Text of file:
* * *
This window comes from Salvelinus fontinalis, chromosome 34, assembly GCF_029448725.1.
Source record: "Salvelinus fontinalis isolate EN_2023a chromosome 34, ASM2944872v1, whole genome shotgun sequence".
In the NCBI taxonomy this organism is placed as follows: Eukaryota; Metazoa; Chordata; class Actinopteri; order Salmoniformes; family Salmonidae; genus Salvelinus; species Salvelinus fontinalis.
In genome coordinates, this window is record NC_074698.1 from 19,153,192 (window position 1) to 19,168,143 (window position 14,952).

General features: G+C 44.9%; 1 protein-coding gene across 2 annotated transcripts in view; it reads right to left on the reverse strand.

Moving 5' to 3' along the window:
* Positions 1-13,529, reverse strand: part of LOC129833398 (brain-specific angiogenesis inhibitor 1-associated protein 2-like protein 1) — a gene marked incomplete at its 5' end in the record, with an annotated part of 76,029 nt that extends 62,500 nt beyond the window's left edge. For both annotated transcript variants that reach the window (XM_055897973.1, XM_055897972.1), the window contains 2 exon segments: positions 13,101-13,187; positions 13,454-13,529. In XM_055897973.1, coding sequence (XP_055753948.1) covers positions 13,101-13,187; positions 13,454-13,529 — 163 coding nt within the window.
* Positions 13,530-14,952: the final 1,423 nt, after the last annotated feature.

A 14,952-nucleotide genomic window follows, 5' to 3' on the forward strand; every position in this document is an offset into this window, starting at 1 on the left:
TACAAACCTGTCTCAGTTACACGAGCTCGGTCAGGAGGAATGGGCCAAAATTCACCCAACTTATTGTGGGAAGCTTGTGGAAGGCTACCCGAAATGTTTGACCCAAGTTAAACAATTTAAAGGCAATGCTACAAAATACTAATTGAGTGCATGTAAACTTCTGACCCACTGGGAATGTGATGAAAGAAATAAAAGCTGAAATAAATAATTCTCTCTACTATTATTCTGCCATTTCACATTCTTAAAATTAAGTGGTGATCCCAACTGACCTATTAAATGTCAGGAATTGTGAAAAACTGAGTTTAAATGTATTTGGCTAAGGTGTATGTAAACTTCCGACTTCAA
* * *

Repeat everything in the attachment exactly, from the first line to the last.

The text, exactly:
This window comes from Salvelinus fontinalis, chromosome 34, assembly GCF_029448725.1.
Source record: "Salvelinus fontinalis isolate EN_2023a chromosome 34, ASM2944872v1, whole genome shotgun sequence".
In the NCBI taxonomy this organism is placed as follows: Eukaryota; Metazoa; Chordata; class Actinopteri; order Salmoniformes; family Salmonidae; genus Salvelinus; species Salvelinus fontinalis.
In genome coordinates, this window is record NC_074698.1 from 19,153,192 (window position 1) to 19,168,143 (window position 14,952).

General features: G+C 44.9%; 1 protein-coding gene across 2 annotated transcripts in view; it reads right to left on the reverse strand.

Moving 5' to 3' along the window:
* Positions 1-13,529, reverse strand: part of LOC129833398 (brain-specific angiogenesis inhibitor 1-associated protein 2-like protein 1) — a gene marked incomplete at its 5' end in the record, with an annotated part of 76,029 nt that extends 62,500 nt beyond the window's left edge. For both annotated transcript variants that reach the window (XM_055897973.1, XM_055897972.1), the window contains 2 exon segments: positions 13,101-13,187; positions 13,454-13,529. In XM_055897973.1, coding sequence (XP_055753948.1) covers positions 13,101-13,187; positions 13,454-13,529 — 163 coding nt within the window.
* Positions 13,530-14,952: the final 1,423 nt, after the last annotated feature.

A 14,952-nucleotide genomic window follows, 5' to 3' on the forward strand; every position in this document is an offset into this window, starting at 1 on the left:
TACAAACCTGTCTCAGTTACACGAGCTCGGTCAGGAGGAATGGGCCAAAATTCACCCAACTTATTGTGGGAAGCTTGTGGAAGGCTACCCGAAATGTTTGACCCAAGTTAAACAATTTAAAGGCAATGCTACAAAATACTAATTGAGTGCATGTAAACTTCTGACCCACTGGGAATGTGATGAAAGAAATAAAAGCTGAAATAAATAATTCTCTCTACTATTATTCTGCCATTTCACATTCTTAAAATTAAGTGGTGATCCCAACTGACCTATTAAATGTCAGGAATTGTGAAAAACTGAGTTTAAATGTATTTGGCTAAGGTGTATGTAAACTTCCGACTTCAA